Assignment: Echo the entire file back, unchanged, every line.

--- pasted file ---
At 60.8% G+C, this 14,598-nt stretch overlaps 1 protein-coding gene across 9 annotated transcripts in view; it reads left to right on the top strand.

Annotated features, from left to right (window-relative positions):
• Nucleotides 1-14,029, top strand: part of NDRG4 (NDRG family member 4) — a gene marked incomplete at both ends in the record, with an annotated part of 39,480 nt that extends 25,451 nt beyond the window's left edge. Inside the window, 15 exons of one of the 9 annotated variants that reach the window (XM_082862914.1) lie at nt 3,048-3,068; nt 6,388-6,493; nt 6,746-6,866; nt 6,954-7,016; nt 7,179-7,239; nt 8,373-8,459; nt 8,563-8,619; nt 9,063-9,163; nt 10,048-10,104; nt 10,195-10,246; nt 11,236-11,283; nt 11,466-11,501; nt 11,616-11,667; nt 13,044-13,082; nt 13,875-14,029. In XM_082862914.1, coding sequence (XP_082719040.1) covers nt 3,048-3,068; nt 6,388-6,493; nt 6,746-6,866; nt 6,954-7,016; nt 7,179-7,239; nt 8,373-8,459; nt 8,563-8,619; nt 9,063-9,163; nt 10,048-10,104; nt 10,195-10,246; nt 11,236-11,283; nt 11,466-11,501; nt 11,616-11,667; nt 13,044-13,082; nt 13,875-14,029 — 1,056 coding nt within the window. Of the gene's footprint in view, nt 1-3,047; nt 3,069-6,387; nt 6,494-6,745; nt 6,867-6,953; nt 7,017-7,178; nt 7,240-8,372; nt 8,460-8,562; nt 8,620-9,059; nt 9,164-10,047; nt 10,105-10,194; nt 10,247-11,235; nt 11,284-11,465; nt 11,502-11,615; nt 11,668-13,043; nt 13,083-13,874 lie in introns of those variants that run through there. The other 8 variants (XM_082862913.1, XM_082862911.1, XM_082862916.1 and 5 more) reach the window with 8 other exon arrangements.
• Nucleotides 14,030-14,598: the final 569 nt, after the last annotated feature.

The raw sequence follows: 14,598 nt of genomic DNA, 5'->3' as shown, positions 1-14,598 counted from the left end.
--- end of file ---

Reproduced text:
At 60.8% G+C, this 14,598-nt stretch overlaps 1 protein-coding gene across 9 annotated transcripts in view; it reads left to right on the top strand.

Annotated features, from left to right (window-relative positions):
• Nucleotides 1-14,029, top strand: part of NDRG4 (NDRG family member 4) — a gene marked incomplete at both ends in the record, with an annotated part of 39,480 nt that extends 25,451 nt beyond the window's left edge. Inside the window, 15 exons of one of the 9 annotated variants that reach the window (XM_082862914.1) lie at nt 3,048-3,068; nt 6,388-6,493; nt 6,746-6,866; nt 6,954-7,016; nt 7,179-7,239; nt 8,373-8,459; nt 8,563-8,619; nt 9,063-9,163; nt 10,048-10,104; nt 10,195-10,246; nt 11,236-11,283; nt 11,466-11,501; nt 11,616-11,667; nt 13,044-13,082; nt 13,875-14,029. In XM_082862914.1, coding sequence (XP_082719040.1) covers nt 3,048-3,068; nt 6,388-6,493; nt 6,746-6,866; nt 6,954-7,016; nt 7,179-7,239; nt 8,373-8,459; nt 8,563-8,619; nt 9,063-9,163; nt 10,048-10,104; nt 10,195-10,246; nt 11,236-11,283; nt 11,466-11,501; nt 11,616-11,667; nt 13,044-13,082; nt 13,875-14,029 — 1,056 coding nt within the window. Of the gene's footprint in view, nt 1-3,047; nt 3,069-6,387; nt 6,494-6,745; nt 6,867-6,953; nt 7,017-7,178; nt 7,240-8,372; nt 8,460-8,562; nt 8,620-9,059; nt 9,164-10,047; nt 10,105-10,194; nt 10,247-11,235; nt 11,284-11,465; nt 11,502-11,615; nt 11,668-13,043; nt 13,083-13,874 lie in introns of those variants that run through there. The other 8 variants (XM_082862913.1, XM_082862911.1, XM_082862916.1 and 5 more) reach the window with 8 other exon arrangements.
• Nucleotides 14,030-14,598: the final 569 nt, after the last annotated feature.

The raw sequence follows: 14,598 nt of genomic DNA, 5'->3' as shown, positions 1-14,598 counted from the left end.